Friday, October 18, 2013


The folks on that Island first called Albion would never be the same after the year 1066 AD.  It was perhaps the most feared warriors of the day, that came from a fairly small geographic area, and took control of this land.   The Normans they were called.

David Howarth in his book presents this year from January 4th (1066) to New Year's Eve.  He writes in his introduction to the book " not meant to be read as a work of scholarship, only as an evocation of the excitement, pleasures and miseries of that year...".  He mostly uses sources that were written within living memory of 1066.  Maps and diagrams include the genealogies of the early Kings of England and Denmark, and the Dukes of Normandy. [For the genealogist in you.]   The earldoms of England in 1066 and the invasion routes are shown.   Stamford Bridge, the Sussex coast, and the battle of Hastings are also given.  Published 1978 by The Viking Press, it is a fun read for those interested in this year...1066.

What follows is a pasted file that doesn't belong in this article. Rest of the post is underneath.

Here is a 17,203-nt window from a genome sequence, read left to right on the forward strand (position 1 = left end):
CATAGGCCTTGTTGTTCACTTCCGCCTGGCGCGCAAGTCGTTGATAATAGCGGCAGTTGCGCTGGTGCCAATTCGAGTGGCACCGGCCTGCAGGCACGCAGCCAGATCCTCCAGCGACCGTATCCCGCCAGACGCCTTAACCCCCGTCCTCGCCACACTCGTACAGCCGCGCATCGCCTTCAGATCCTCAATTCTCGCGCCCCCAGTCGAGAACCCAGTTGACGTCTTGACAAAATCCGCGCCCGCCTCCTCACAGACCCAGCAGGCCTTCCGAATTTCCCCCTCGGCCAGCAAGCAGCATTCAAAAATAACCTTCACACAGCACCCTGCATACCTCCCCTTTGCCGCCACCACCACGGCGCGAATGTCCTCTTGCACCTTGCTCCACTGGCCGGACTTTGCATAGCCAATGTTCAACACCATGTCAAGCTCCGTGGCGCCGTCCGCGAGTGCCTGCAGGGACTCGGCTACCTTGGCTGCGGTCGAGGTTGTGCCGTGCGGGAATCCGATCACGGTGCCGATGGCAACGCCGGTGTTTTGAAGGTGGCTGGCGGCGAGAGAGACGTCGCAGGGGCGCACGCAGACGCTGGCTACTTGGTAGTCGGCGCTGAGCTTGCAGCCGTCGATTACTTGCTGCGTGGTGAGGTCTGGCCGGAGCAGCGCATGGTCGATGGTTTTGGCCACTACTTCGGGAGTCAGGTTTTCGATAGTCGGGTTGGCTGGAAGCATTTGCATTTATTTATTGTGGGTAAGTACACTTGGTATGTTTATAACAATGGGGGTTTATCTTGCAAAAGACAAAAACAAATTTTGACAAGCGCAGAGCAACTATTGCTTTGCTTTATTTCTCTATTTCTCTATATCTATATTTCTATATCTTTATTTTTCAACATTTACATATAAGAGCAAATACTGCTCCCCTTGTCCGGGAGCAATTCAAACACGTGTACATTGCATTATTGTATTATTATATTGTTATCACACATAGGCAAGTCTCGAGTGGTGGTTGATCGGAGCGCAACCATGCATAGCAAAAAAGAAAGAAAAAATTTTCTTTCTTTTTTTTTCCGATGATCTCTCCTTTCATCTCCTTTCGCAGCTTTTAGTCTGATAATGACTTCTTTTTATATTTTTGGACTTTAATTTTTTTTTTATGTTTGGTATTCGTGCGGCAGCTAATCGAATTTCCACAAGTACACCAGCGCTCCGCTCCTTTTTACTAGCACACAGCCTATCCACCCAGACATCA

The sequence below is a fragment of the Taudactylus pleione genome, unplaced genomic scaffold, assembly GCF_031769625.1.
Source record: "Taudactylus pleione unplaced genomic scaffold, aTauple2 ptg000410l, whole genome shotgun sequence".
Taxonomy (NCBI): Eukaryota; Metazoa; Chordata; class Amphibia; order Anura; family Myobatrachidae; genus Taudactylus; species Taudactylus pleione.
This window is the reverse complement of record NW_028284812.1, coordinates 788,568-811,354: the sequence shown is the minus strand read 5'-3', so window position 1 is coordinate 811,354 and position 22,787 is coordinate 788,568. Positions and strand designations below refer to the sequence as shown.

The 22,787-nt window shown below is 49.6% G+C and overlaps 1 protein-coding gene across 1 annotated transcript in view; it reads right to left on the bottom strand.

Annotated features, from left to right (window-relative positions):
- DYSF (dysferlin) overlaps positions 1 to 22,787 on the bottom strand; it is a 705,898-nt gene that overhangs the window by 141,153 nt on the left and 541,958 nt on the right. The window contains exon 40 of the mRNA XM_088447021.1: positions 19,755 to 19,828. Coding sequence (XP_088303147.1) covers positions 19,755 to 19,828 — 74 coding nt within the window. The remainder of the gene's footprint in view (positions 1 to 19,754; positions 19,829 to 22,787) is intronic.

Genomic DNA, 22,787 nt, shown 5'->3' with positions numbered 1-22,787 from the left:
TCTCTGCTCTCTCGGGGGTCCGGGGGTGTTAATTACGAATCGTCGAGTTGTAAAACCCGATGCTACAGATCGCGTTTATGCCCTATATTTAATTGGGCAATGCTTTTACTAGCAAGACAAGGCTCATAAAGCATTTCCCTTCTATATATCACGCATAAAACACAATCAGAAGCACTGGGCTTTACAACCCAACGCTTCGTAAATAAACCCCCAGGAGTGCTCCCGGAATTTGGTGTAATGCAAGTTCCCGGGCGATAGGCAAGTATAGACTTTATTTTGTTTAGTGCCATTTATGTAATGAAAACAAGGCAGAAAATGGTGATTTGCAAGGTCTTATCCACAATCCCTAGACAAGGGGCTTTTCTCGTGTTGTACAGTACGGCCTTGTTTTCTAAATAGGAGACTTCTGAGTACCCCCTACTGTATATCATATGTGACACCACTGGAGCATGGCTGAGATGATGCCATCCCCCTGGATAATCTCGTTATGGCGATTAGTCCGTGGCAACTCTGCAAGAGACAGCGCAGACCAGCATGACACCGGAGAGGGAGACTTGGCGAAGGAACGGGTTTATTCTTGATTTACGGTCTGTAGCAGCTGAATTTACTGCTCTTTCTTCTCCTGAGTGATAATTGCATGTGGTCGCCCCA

Tuesday, October 1, 2013

Prose and Poems

Who were the Anglo-Saxons?  The last post gave a reference that presented these folks from the view of the archaeologist .  This text by Kevin Crossley-Holland gives a view from the literature and art of the Anglo-Saxons.   Poems, manuscripts, prose, sculpture, jewellery and architecture are all included.

First published 1975 by The Seabury Press, NY,  it contains a large number of illustrations, prints, and pictures of the Anglo-Saxon mind.  Its contents are presented in the topics: WAR, DAILY LIFE, and RELIGION.

My favorite expression from an old Norse proverb:

       "One thing I know never dies nor changes, the reputation of a dead man." [p.61]

As Beowulf would say :  "...many a fine sight for those who have eyes to see such things."